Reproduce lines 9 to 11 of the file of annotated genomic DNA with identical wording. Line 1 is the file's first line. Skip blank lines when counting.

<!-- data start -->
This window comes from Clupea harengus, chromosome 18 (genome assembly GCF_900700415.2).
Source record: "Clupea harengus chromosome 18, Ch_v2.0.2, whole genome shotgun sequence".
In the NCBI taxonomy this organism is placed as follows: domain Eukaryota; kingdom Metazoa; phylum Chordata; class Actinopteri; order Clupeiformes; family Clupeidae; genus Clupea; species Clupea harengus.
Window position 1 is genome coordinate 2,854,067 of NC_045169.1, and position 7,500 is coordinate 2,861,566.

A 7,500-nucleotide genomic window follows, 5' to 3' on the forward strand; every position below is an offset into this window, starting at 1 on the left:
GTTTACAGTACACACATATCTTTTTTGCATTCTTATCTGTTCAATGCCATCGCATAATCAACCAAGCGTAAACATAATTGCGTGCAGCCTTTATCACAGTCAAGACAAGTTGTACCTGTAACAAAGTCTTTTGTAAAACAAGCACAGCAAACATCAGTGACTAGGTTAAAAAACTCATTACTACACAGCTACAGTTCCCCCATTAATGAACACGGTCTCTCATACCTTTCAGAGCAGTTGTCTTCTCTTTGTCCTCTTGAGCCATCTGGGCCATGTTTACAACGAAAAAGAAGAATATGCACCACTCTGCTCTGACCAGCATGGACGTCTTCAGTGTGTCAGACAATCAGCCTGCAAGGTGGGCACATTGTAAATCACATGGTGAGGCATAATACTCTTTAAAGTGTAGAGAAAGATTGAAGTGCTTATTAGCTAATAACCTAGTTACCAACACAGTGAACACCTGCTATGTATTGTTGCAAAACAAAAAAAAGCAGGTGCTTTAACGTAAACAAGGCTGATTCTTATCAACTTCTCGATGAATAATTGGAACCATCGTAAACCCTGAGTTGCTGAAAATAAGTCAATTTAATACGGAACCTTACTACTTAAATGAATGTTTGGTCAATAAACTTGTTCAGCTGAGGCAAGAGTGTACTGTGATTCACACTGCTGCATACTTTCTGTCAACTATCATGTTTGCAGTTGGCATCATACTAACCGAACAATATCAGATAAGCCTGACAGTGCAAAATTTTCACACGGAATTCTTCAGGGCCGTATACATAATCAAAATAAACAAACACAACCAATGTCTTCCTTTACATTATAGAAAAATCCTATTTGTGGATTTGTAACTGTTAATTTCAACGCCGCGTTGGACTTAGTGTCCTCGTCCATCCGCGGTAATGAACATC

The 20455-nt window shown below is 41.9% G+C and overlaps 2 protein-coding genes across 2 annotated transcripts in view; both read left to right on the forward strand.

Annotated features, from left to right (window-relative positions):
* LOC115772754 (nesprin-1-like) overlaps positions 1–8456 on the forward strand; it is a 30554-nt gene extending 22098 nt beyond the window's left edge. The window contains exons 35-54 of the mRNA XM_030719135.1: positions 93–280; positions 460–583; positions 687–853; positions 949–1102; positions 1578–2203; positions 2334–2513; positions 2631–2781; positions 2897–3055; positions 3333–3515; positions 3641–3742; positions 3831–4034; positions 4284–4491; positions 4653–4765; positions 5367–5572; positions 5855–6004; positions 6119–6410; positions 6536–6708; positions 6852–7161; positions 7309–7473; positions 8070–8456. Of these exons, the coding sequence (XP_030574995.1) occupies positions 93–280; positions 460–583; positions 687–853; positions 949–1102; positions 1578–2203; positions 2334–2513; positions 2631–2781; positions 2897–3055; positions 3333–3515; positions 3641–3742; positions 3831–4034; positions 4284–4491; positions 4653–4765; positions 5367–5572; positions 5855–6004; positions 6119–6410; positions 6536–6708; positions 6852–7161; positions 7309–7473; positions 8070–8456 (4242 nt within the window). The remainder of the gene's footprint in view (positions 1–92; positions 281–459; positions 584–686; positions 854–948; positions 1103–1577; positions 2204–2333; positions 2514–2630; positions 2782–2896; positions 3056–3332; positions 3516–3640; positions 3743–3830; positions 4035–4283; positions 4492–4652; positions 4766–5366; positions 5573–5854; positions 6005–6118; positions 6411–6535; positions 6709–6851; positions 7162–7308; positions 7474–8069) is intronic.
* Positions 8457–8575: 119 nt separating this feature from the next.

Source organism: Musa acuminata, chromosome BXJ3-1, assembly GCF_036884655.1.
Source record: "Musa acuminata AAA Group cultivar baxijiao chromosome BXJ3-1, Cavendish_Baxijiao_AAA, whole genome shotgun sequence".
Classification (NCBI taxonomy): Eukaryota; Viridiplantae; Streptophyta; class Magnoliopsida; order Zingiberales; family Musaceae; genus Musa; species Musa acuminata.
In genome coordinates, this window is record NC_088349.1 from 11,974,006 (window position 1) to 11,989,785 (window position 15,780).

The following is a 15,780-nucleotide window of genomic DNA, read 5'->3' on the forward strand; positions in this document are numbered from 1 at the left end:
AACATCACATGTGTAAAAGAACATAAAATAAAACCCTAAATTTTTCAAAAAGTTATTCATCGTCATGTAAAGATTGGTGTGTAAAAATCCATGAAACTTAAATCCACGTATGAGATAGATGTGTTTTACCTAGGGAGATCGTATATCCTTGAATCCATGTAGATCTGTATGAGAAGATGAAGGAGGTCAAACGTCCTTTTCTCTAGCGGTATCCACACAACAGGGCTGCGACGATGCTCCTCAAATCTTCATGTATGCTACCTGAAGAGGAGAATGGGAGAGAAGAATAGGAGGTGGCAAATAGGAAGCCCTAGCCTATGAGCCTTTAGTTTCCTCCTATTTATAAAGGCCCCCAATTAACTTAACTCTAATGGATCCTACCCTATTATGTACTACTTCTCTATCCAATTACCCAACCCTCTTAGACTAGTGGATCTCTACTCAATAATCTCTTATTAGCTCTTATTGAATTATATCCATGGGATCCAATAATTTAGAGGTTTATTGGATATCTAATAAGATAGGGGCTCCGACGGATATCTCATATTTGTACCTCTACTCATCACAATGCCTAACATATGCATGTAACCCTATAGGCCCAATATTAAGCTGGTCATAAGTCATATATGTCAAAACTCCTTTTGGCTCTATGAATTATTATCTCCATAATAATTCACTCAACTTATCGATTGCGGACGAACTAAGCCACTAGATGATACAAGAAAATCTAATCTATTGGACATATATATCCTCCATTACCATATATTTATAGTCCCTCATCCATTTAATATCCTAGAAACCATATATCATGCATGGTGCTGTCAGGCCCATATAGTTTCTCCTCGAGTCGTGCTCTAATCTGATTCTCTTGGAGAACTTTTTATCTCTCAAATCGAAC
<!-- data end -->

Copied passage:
* LOC115772754 (nesprin-1-like) overlaps positions 1–8456 on the forward strand; it is a 30554-nt gene extending 22098 nt beyond the window's left edge. The window contains exons 35-54 of the mRNA XM_030719135.1: positions 93–280; positions 460–583; positions 687–853; positions 949–1102; positions 1578–2203; positions 2334–2513; positions 2631–2781; positions 2897–3055; positions 3333–3515; positions 3641–3742; positions 3831–4034; positions 4284–4491; positions 4653–4765; positions 5367–5572; positions 5855–6004; positions 6119–6410; positions 6536–6708; positions 6852–7161; positions 7309–7473; positions 8070–8456. Of these exons, the coding sequence (XP_030574995.1) occupies positions 93–280; positions 460–583; positions 687–853; positions 949–1102; positions 1578–2203; positions 2334–2513; positions 2631–2781; positions 2897–3055; positions 3333–3515; positions 3641–3742; positions 3831–4034; positions 4284–4491; positions 4653–4765; positions 5367–5572; positions 5855–6004; positions 6119–6410; positions 6536–6708; positions 6852–7161; positions 7309–7473; positions 8070–8456 (4242 nt within the window). The remainder of the gene's footprint in view (positions 1–92; positions 281–459; positions 584–686; positions 854–948; positions 1103–1577; positions 2204–2333; positions 2514–2630; positions 2782–2896; positions 3056–3332; positions 3516–3640; positions 3743–3830; positions 4035–4283; positions 4492–4652; positions 4766–5366; positions 5573–5854; positions 6005–6118; positions 6411–6535; positions 6709–6851; positions 7162–7308; positions 7474–8069) is intronic.
* Positions 8457–8575: 119 nt separating this feature from the next.

Source organism: Musa acuminata, chromosome BXJ3-1, assembly GCF_036884655.1.